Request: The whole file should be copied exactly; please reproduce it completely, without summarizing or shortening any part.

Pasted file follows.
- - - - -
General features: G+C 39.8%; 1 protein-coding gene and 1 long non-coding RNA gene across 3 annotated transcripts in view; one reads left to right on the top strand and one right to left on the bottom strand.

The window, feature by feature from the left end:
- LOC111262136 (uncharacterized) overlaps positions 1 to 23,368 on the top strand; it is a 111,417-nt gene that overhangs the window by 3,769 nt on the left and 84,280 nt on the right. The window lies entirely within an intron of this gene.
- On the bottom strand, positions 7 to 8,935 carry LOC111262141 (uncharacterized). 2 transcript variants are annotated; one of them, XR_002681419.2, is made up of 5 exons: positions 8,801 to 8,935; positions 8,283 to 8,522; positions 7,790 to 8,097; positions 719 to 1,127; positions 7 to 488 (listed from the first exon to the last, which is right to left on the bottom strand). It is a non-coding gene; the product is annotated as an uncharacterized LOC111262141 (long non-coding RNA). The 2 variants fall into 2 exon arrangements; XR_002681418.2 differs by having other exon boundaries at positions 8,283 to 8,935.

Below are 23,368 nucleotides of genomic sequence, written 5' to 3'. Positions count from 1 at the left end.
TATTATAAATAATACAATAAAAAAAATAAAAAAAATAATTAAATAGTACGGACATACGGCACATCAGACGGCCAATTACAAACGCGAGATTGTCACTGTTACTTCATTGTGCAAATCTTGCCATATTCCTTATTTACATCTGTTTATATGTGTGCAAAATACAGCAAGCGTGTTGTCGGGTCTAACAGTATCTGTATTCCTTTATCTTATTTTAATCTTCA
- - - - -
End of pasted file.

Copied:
General features: G+C 39.8%; 1 protein-coding gene and 1 long non-coding RNA gene across 3 annotated transcripts in view; one reads left to right on the top strand and one right to left on the bottom strand.

The window, feature by feature from the left end:
- LOC111262136 (uncharacterized) overlaps positions 1 to 23,368 on the top strand; it is a 111,417-nt gene that overhangs the window by 3,769 nt on the left and 84,280 nt on the right. The window lies entirely within an intron of this gene.
- On the bottom strand, positions 7 to 8,935 carry LOC111262141 (uncharacterized). 2 transcript variants are annotated; one of them, XR_002681419.2, is made up of 5 exons: positions 8,801 to 8,935; positions 8,283 to 8,522; positions 7,790 to 8,097; positions 719 to 1,127; positions 7 to 488 (listed from the first exon to the last, which is right to left on the bottom strand). It is a non-coding gene; the product is annotated as an uncharacterized LOC111262141 (long non-coding RNA). The 2 variants fall into 2 exon arrangements; XR_002681418.2 differs by having other exon boundaries at positions 8,283 to 8,935.

Below are 23,368 nucleotides of genomic sequence, written 5' to 3'. Positions count from 1 at the left end.
TATTATAAATAATACAATAAAAAAAATAAAAAAAATAATTAAATAGTACGGACATACGGCACATCAGACGGCCAATTACAAACGCGAGATTGTCACTGTTACTTCATTGTGCAAATCTTGCCATATTCCTTATTTACATCTGTTTATATGTGTGCAAAATACAGCAAGCGTGTTGTCGGGTCTAACAGTATCTGTATTCCTTTATCTTATTTTAATCTTCA